Just let the line go freely along side the boat, count off one, two, three or more “rod lengths” of slack line to get the jigs down to the desired depth, under the conditions that you are faced with. Adjustments are made accordingly, as well as the depths we find bait balls holding on the sonar. Then we just “go with the flow”; letting the wind push us along as the jigs do their own thing down there.

    We adjust the boat’s position by turning the engine one way or the other and dropping the bow trolling motor to act like a mini wind sock to keep our beam perpendicular to the wind direction, as much as possible. We never make deliberate efforts to slow the drift. Seems like the fish know what the wind is doing and they adjust their feeding habits accordingly! Amazing!

    Some days, straight tailed plastic are best. Other days – or even hours later – we shift to action tails like paddle tails or twister tails. With 4 rods being drifted at a time, we can change over fairly quickly, once a pattern develops, and not get into each other’s way. We have never had to resort to using live bait. Never found a need to actually. This method of drifting plastics just lends itself to more simplification, less stress and expense. As fine a way as there is for the beginner to start out.

    Some of our more effective baits are as follows, starting with the straight tails, such as the Bobby Garland Baby Shad, or Southern Pro’s Stingers. This has probably accounted for 50% or more of our catches on a yearly average:

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    Next most effective for us are the paddle tails, such as the Charlie Brewer Slider Grubs. Best when the wind is over 5 mph, in order to give the tails their inherent seductive action:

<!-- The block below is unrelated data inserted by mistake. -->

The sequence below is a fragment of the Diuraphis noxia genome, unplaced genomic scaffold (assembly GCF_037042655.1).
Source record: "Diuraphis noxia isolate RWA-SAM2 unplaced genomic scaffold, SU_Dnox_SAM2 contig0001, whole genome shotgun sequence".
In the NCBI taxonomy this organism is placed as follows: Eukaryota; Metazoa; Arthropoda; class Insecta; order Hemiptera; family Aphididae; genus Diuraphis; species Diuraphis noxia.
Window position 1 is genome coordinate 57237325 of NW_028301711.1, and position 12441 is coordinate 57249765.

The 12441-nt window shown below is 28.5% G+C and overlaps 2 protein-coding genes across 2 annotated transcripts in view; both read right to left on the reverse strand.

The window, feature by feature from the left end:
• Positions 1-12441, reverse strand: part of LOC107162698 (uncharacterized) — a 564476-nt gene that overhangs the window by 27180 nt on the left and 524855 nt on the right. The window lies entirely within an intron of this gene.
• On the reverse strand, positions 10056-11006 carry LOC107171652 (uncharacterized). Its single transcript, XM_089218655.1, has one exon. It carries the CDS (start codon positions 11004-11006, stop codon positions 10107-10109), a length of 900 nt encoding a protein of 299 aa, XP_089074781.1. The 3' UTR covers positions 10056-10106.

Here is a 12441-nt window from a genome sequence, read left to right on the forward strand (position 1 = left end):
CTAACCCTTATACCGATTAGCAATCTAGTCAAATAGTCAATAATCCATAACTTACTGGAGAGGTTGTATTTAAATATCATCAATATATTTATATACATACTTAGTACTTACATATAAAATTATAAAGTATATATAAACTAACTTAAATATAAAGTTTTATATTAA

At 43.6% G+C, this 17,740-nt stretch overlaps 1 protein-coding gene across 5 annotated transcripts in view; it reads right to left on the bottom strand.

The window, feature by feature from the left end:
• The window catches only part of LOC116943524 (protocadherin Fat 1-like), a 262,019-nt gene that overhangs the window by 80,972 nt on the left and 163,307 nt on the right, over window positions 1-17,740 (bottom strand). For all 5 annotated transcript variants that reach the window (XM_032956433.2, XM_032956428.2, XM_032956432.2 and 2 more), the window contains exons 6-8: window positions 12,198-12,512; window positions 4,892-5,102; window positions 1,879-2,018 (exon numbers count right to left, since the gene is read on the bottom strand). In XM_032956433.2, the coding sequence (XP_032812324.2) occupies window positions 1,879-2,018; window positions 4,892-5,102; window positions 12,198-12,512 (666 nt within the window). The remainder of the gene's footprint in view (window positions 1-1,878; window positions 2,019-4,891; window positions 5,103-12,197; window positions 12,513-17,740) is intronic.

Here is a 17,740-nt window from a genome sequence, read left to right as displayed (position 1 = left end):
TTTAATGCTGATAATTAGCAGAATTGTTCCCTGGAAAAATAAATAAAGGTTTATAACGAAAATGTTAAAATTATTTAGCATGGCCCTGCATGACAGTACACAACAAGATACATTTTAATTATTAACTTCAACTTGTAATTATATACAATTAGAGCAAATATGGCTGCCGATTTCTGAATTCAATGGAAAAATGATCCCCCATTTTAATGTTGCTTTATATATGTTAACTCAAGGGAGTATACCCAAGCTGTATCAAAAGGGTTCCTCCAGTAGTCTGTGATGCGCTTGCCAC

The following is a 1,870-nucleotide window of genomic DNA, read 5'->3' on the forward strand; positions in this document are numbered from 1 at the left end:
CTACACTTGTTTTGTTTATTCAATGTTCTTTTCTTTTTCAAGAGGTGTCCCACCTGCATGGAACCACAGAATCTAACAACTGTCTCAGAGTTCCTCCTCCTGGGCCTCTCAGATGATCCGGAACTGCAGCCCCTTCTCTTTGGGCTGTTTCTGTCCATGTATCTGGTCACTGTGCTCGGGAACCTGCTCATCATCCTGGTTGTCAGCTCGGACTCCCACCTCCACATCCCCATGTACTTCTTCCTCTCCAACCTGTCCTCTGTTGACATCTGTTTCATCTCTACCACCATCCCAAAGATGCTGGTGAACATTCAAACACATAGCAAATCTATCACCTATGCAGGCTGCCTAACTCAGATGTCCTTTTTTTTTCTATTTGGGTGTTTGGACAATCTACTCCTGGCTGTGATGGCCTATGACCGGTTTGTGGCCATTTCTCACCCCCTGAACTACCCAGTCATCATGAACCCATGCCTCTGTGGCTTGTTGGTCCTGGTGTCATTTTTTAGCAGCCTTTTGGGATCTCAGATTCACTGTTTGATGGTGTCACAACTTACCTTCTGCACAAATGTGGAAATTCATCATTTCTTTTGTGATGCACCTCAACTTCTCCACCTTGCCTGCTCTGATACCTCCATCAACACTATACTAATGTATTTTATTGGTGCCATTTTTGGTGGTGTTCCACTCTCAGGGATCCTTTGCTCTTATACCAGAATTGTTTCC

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    Another very effective lure for drifting are the horse-head spins, such as the Road Runner. This particular one is a custom tie by our member here named “skiptomylu”. And I’ll tell you true, this “gray ghost” pattern that he ties for me is a down right killer at times:

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    The 3-tailed “creature” baits are great when the fish are orientated close to the bottom. Don’t be afraid to experiment with plastics. Some, like the Mister Twister "Helgrammite" can be very effective. This one is the Strike King “Joker” and I like to fish it on the heavier heads, closer to the bottom:

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    Finally, if all else fails the venerable, old fashion curly tailed grub can sometimes steal the show. This one is the Mr. Crappie Shad Pole CT. But just about any curly tail will produce – at times. Here’s what the Shad Pole looks like:

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    We are strictly CPR (Catch, Photograph & Release) fishermen, so we don’t use the livewell and/or a net for landing. If we lose a fish boatside, no big deal. We also crimp down the barbs on all our hooks, including crankbaits. This facilitates quick releases and less danger to the fish and/or ourselves. And you'll be surprised at how few you actually loose doing this. The catching is the fun and I enjoy eating salt water fish much more so than the fresh water counterparts - but that’s just me!. Walt is in charge of keep the counts honest. Being an engineer, he does this job quite well too!

    If you have a chance, check out The New England States forum here on Crappie.com. Thanks for giving this your look-see and please do let us know how you enjoy drifting. God Bless all and keep those lines tight!
    "A voyage in search of knowledge need never abandon the spirit of adventure."
    Thanks scrat, silverside, fishervet, Nowell Brown thanked you for this post

  2. #2
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    Good read. Thanks for the input.